Construction officially started on Scotland's £25 million ($38.6 million) green energy center in Guardbridge, on the country's east coast, the Scottish government announced Monday.
A state-of-the-art biomass facility, using only wood from sustainable local sources, will help to save around 500,000 tonnes of carbon in the next 20 years alone, the press release said.
St. Andrews University will avail of the new green energy center as a key part of the university’s target of becoming the U.K.’s first carbon-neutral university for energy.
The green energy center will pump hot water from the plant four miles underground to heat and cool laboratories and student residences in St Andrews, the press release said.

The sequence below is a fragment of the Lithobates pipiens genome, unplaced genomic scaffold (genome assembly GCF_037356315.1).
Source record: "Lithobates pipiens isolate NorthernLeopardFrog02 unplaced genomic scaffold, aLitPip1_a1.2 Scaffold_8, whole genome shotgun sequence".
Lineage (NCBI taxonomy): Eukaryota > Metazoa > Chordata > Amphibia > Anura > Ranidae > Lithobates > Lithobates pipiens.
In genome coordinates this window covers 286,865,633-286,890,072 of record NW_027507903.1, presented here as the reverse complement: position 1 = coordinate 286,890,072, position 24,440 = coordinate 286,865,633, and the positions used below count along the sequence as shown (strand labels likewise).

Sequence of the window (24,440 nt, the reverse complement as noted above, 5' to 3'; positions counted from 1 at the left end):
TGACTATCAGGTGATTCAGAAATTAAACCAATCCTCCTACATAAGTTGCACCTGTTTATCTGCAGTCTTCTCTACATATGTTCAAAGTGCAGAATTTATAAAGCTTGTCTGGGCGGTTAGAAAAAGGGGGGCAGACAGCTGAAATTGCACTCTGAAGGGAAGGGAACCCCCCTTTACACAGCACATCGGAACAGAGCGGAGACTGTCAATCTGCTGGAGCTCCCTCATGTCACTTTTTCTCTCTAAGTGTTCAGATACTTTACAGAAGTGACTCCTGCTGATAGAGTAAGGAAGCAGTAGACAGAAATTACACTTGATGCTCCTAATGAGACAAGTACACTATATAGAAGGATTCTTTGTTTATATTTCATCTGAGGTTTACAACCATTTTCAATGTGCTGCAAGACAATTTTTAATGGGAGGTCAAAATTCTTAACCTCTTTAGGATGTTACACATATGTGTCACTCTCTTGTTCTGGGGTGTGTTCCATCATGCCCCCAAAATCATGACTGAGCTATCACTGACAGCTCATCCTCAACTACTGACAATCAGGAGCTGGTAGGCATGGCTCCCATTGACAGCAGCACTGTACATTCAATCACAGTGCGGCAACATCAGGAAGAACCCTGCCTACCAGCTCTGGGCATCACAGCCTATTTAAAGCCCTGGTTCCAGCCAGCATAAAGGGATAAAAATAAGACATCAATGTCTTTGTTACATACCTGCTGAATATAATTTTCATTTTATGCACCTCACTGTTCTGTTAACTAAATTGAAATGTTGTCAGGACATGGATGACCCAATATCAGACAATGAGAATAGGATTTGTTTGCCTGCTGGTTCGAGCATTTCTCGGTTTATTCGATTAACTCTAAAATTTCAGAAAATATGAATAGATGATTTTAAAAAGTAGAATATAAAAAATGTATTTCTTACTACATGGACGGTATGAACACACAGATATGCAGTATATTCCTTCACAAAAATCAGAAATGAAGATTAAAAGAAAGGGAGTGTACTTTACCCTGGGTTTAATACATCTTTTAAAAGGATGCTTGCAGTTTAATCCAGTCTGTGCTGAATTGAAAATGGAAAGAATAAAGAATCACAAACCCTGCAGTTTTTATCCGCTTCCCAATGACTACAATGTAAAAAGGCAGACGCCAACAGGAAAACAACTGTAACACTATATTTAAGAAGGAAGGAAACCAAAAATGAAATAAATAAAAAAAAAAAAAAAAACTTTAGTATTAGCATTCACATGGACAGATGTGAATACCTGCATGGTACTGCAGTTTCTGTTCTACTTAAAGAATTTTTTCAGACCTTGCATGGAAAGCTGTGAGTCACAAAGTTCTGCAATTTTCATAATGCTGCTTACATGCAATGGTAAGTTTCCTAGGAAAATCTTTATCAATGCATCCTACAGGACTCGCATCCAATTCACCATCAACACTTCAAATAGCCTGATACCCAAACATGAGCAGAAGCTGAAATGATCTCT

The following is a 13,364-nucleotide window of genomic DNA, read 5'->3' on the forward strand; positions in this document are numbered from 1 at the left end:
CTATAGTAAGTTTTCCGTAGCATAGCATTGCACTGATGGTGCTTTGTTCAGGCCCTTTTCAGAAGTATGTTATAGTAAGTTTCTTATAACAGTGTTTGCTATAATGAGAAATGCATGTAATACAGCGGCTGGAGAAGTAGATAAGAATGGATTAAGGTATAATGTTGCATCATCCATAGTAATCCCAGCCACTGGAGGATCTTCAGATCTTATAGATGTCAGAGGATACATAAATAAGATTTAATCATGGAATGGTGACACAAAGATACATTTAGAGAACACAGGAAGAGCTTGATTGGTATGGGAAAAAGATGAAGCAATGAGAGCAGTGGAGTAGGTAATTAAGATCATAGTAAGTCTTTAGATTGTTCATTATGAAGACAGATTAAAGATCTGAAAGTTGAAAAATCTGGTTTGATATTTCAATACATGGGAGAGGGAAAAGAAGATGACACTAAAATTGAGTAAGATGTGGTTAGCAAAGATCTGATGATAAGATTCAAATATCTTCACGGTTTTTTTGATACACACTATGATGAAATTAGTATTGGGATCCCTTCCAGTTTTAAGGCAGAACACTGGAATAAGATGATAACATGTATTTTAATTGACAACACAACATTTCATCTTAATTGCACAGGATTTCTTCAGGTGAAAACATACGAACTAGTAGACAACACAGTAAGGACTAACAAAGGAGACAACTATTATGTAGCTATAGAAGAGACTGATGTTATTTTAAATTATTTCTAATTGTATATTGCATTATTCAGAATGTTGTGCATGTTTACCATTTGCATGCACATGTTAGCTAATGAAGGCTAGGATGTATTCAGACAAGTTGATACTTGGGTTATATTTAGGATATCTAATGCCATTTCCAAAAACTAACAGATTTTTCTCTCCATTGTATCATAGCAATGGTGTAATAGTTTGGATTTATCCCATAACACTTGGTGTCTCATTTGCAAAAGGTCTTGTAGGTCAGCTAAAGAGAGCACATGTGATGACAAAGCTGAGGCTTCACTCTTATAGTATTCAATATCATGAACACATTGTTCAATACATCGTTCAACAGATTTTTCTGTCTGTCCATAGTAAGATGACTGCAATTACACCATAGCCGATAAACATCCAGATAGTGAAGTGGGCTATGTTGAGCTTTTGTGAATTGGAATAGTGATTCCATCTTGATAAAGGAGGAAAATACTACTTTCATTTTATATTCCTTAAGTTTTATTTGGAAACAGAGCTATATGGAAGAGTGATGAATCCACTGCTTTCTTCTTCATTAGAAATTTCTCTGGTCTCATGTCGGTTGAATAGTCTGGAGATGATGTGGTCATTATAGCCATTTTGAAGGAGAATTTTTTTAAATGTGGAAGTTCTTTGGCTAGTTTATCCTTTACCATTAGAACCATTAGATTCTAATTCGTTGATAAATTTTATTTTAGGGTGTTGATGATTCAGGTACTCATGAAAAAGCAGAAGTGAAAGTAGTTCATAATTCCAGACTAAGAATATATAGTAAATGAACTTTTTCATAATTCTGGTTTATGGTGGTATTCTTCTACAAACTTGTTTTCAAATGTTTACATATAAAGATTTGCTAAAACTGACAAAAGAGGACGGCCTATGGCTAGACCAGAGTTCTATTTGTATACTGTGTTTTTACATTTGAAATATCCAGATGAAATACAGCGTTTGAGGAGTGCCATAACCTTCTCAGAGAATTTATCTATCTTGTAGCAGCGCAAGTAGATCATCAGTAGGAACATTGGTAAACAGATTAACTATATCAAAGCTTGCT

Deputy First Minister John Swinney visited the facility. “I am delighted to be in Guardbridge today as work begins on this innovative and ambitious project," he said.
Swinney praised the projects for the potential to deliver significant carbon savings, as well as financial savings to the university.
“The Scottish Government is using all the levers at its disposal, including through European Funding initiatives, to help regenerate areas and maximize employment opportunities that help achieve sustainable economic growth,” he added.
The £25 million cost of the scheme is backed by a £10 million ($15 million) grant from the Scottish Funding Council which is supporting carbon reduction schemes across Scottish Higher Education.
By Zeynep Beyza Karabay